A tribal elder now at age 75, Jennings has been a waitress, chef, clerk, author, historian, educator, museum curator, state Indian Affairs Commissioner, Narragansett leader, and more. Gifted with words and possessing a keen memory, she today is a celebrated storyteller -- a woman who laughs easily, and who also can feel anger and pain at how some whites have treated her people since the Great Swamp Massacre of 1675 that nearly obliterated them. The Narragansett and Niantic are among the state’s original inhabitants, here for thousands of years.

“Oppression” is one word Jennings sometimes uses to describe that treatment.

“Racism” is another.

“Rhode Island has close to the same racism as in Mississippi and I’ve lived in both places,” says Jennings, a direct descendant of the great 17th-century Niantic sachem Ninigret.

“Rhode Island has close to the same racism as in Mississippi, and I’ve lived in both places,” says Jennings, a direct descendant of the great 17th-century Niantic sachem Ninigret.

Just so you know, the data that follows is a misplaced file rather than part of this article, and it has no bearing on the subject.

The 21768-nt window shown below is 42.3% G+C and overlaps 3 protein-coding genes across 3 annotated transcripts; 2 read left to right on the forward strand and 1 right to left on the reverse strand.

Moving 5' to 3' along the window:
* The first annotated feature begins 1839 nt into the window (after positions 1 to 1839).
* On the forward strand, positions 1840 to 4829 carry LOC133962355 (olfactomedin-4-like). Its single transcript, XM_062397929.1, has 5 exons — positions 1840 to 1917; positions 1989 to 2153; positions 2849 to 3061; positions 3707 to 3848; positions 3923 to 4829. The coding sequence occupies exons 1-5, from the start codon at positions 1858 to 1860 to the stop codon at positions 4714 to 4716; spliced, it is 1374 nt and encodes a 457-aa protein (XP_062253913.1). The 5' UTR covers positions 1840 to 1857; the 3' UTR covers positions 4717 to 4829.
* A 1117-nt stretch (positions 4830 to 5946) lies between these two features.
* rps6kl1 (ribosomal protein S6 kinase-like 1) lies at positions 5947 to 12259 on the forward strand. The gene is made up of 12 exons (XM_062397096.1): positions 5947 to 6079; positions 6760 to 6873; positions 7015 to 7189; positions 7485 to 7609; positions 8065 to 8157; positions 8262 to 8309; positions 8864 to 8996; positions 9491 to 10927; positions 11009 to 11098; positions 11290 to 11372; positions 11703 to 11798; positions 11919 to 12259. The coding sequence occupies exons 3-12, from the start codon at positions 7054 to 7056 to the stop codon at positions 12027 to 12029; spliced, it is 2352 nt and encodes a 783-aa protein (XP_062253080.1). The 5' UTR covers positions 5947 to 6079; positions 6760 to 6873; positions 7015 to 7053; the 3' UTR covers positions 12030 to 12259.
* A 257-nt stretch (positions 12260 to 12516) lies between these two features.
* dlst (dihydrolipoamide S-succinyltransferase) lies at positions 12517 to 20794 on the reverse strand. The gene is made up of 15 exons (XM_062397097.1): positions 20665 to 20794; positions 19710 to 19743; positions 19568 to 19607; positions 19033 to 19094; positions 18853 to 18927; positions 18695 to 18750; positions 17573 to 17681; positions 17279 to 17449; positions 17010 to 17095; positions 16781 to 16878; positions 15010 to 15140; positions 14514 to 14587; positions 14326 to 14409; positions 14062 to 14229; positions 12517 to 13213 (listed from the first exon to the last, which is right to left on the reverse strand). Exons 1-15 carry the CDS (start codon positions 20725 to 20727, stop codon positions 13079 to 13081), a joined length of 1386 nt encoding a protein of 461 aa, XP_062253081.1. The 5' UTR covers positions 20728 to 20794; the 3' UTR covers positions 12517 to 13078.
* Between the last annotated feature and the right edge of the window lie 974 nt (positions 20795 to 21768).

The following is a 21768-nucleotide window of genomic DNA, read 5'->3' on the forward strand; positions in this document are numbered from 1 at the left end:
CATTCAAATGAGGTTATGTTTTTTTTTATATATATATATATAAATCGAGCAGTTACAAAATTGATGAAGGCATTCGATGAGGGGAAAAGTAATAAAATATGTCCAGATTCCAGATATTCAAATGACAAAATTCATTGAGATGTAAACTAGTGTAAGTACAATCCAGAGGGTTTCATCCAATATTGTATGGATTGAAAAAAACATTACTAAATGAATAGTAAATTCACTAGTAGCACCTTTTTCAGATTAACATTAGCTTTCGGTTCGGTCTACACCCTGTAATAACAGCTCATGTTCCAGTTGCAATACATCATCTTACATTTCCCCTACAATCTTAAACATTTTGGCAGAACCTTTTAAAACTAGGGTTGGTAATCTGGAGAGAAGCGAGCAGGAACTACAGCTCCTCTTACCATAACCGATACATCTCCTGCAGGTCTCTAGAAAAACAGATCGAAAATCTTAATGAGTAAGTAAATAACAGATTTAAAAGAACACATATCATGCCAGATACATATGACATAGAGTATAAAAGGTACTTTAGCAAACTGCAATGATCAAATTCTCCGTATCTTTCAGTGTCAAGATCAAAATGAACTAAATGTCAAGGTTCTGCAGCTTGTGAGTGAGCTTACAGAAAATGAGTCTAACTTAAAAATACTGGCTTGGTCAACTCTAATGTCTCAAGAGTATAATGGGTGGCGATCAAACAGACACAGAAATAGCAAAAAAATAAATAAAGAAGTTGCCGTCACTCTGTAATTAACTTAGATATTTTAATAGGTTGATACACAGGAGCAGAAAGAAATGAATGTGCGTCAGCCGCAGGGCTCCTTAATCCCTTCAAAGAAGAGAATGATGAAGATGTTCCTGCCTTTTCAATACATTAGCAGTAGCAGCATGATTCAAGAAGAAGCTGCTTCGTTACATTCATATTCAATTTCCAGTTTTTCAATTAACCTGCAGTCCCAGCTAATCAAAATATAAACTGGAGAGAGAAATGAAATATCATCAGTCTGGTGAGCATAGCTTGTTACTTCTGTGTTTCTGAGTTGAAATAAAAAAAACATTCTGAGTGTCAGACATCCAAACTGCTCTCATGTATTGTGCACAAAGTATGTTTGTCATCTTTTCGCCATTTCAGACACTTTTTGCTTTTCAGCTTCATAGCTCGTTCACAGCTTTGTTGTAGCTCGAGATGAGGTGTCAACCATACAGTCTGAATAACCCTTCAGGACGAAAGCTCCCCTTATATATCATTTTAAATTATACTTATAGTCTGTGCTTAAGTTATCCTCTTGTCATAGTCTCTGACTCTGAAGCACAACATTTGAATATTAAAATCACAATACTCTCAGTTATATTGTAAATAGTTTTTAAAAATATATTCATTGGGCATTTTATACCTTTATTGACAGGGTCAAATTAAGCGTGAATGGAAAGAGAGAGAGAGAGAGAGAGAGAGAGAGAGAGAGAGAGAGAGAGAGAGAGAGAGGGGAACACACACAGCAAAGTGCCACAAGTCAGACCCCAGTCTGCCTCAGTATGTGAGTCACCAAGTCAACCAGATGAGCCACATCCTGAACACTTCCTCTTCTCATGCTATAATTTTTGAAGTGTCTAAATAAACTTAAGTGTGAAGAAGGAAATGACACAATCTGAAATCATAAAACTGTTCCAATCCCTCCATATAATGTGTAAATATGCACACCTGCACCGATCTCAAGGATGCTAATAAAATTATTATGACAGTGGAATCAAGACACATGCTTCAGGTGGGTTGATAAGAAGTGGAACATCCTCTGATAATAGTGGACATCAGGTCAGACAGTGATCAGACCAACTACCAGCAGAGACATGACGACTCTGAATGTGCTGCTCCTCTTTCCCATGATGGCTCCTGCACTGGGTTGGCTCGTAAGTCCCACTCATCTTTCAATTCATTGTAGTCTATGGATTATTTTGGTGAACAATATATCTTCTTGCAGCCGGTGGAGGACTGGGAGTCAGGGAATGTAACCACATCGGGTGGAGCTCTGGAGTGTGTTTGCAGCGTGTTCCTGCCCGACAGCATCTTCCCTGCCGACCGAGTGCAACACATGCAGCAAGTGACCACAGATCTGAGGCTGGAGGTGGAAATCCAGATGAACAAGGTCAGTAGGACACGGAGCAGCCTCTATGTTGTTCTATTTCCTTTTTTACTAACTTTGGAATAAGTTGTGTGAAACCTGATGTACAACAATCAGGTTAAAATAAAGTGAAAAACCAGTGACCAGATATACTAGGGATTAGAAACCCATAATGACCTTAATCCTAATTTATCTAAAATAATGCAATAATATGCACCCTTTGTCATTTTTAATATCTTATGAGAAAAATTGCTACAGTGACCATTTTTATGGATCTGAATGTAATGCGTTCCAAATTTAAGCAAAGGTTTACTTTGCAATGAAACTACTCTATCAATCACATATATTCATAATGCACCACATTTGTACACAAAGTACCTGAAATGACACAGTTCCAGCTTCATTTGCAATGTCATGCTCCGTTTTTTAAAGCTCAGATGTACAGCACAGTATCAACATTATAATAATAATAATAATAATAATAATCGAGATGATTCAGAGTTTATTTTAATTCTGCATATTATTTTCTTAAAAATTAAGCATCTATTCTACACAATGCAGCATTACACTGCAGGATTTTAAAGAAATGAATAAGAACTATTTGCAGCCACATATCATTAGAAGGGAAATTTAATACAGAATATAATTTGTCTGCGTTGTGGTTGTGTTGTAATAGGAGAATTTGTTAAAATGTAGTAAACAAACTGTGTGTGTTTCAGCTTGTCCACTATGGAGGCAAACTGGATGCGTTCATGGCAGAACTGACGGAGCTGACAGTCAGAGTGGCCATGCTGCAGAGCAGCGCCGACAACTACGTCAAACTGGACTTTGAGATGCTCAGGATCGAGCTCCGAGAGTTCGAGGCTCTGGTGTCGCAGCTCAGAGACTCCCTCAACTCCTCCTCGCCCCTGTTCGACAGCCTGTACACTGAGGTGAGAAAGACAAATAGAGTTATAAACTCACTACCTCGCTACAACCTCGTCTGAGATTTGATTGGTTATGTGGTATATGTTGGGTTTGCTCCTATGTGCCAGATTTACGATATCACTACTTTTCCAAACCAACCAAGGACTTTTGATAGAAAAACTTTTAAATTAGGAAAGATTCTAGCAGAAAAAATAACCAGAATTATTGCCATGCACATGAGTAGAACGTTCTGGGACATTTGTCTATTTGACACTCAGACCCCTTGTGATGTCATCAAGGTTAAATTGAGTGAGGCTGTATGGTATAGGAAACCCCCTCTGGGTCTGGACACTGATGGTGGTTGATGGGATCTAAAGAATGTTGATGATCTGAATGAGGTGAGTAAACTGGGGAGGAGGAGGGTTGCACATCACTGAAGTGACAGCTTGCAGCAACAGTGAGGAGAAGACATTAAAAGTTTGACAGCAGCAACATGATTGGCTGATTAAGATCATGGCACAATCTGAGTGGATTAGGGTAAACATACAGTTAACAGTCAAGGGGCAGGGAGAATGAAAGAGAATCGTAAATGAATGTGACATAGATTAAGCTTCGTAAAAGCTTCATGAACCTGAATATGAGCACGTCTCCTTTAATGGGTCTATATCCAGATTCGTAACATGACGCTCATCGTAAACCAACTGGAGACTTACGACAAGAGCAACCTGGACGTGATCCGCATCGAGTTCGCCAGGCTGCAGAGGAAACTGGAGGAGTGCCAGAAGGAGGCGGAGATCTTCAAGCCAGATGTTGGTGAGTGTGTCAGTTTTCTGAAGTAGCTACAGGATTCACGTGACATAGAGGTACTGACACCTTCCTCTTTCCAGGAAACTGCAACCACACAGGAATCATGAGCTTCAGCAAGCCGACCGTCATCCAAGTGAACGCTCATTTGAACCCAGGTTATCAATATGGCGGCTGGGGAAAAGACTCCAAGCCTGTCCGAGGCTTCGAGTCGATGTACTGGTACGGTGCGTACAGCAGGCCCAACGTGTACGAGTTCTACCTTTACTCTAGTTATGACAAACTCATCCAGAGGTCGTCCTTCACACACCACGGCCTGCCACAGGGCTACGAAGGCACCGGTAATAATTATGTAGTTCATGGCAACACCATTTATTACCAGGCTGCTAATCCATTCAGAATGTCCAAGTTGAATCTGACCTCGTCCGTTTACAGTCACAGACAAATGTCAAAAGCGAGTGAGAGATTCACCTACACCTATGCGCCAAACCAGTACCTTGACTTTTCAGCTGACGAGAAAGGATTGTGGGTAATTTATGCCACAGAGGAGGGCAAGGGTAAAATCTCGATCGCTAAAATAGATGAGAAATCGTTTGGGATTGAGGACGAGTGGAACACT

Growing up in Rhode Island, Jennings says, she was called “dumb Indian” and “redskin” and the N-word. When she was a young married woman, landlords wouldn’t rent apartments to her family because she was brown-skinned. She watched her father, husband and other Native relatives and friends endure employment discrimination, a practice that continues today, she says. 

“I couldn’t understand where this was coming from,” she says. “My family has always said that even though there are houses, there are roads, there are buildings, ‘this is your land, this is your home. Mother Earth is there underneath all this other stuff.’” 

In the wake of the July 14, 2003, Smoke Shop Raid, in which state police arrested seven Narragansett, including her son, injuring several, she and other Natives were followed around — racially profiled — and that practice continues, she says. And there are many other ways, she says, in which historical injustices against her people continue to have impact in 2015. 

“It just hurts my heart,” says Jennings. “I’ve reached the stage where I want good things to happen, uplifting things. I want the next generation to feel good about themselves and want to stay here and not leave Rhode Island, but that’s what’s happening. They’re leaving — those that get the education, that get the opportunity.”